VA scrambling to address congressional concerns about IT security

Congress has given the Department of Veterans Affairs until Nov. 6 to answer more than two dozen questions about the agency’s IT security posture and plans, as part of a continuing investigation into massive, state-sponsored data breaches that may have put at risk the private information of millions of veterans and their family members.

The House Committee on Veterans Affairs on Oct. 23 sent a detailed list of 27 questions to VA demanding a mix of simple yes or no answers to questions about the agency’s IT security protections, as well as supporting documentation. The list of questions, obtained by FedScoop, also outline statutory requirements and National Institute of Standards and Technology guidelines under which the agency is either required or expected to ensure certain levels of security protections.

In the cover letter accompanying the questions, addressed to VA Secretary Eric Shinseki, Rep. Mike Coffman, R-Colo., the chairman of the Subcommittee on Oversight and Investigations, characterized the inquiry as a formal investigation that “will require the highest priority and accelerated responses from the VA.”

But FedScoop has learned VA’s Office of Information Technology, an organization of some 8,000 employees, is having anything but an easy time collecting the information and the answers for Congress. A source close to the situation at VA’s OIT characterized the response to the congressional inquiry as a “lockdown,” implying that other important work has taken a back seat to answering Congress’ questions.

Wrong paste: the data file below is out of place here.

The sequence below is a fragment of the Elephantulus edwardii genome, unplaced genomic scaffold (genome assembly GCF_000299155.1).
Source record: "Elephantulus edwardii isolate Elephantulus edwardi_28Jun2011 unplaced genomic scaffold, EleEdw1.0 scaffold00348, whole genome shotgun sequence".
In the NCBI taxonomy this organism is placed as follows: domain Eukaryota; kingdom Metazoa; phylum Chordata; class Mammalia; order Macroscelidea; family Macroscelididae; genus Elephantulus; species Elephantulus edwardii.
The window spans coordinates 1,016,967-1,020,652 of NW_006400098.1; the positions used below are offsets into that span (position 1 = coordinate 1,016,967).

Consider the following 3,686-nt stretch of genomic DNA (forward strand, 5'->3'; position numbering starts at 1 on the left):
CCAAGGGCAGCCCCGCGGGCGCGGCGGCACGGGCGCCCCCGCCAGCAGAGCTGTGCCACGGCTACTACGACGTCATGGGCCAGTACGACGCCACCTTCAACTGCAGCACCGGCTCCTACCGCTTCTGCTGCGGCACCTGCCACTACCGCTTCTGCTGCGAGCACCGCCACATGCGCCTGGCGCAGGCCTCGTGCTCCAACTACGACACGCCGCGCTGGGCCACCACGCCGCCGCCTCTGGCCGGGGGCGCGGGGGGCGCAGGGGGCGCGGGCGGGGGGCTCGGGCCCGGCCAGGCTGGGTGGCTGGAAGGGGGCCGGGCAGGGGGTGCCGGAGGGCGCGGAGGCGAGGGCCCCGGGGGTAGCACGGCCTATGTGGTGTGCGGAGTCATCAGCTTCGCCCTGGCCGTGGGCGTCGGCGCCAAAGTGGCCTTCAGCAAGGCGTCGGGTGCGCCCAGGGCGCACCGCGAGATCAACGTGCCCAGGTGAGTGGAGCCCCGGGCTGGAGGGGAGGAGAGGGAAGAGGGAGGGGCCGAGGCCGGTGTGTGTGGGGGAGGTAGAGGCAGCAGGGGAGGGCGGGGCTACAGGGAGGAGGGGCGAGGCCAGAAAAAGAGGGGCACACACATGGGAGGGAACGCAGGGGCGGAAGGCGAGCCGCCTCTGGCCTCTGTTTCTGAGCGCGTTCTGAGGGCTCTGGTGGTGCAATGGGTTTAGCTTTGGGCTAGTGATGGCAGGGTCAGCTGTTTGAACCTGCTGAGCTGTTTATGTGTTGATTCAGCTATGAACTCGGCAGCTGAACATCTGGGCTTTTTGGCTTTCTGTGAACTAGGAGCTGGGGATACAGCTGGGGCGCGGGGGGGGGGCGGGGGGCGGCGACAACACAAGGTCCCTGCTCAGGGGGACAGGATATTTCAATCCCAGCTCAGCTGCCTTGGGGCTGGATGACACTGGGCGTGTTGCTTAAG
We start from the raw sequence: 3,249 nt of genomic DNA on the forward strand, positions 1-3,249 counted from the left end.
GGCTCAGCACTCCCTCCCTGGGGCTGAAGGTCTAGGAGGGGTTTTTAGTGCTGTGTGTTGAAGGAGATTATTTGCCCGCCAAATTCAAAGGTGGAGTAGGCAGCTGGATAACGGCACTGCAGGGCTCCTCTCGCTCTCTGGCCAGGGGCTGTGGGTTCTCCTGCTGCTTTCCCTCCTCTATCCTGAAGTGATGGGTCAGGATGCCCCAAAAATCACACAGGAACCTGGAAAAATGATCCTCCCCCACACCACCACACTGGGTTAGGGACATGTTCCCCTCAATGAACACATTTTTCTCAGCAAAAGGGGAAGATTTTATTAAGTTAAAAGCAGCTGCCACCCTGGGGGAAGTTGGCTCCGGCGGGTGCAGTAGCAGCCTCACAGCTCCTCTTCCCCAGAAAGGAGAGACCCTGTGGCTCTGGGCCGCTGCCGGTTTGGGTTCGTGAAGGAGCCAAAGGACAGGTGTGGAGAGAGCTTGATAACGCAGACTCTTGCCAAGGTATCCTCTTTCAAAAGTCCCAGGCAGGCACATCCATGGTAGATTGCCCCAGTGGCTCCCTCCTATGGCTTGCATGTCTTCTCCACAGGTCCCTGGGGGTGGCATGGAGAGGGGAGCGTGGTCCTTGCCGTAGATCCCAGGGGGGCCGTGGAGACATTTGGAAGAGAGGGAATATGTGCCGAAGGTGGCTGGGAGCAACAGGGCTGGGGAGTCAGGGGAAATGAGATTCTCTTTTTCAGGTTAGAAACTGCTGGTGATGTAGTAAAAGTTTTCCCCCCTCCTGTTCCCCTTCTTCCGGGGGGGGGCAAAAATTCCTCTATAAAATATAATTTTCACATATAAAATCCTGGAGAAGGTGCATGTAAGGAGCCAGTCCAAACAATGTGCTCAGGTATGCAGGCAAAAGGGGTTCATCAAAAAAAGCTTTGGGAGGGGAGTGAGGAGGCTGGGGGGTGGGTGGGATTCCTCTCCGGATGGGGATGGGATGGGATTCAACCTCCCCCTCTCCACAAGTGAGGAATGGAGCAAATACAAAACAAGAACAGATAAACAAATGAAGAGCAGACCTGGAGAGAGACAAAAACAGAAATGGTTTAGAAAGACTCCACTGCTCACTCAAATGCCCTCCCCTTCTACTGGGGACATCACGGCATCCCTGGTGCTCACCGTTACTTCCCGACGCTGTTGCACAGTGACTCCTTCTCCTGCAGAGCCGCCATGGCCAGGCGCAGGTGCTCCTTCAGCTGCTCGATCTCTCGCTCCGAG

A senior official at VA, who spoke to FedScoop on condition of anonymity, said the IT office was dealing with a massive number of inquiries. “It’s more like 500 questions,” the source said. “It’s a lot more than 27.”

A source close to the investigation on Capitol Hill said the impetus behind the questions relates to known network intrusions by as many as nine state-sponsored hacker organizations in early 2010 and the inability of senior IT leaders at the agency, including Stephen Warren, acting assistant secretary for the Office of Information and Technology, to answer basic questions about the incidents and what the agency was doing about the vulnerabilities during a June 4 hearing. Shinseki today appointed Warren the new full-time CIO at the agency.

“The questions concern routine IT security practices that are mandated by current federal law, standards or guidance,” said the source on Capitol Hill, who spoke to FedScoop on condition of anonymity because they were not authorized to discuss the matter publicly. “This is all stuff they should be doing anyway per federal law, and the committee is simply asking for verification that the department is indeed doing so. These questions are not unwarranted and they’re not out of the blue,” the source added. “Because there’s a history of problems with what VA is telling Congress on IT security. Responding to the committee’s questions should be relatively easy for the department.”

Previous reports had indicated there had been eight foreign breaches of the VA network since January 2010. But documents obtained by FedScoop show there have been at least nine.

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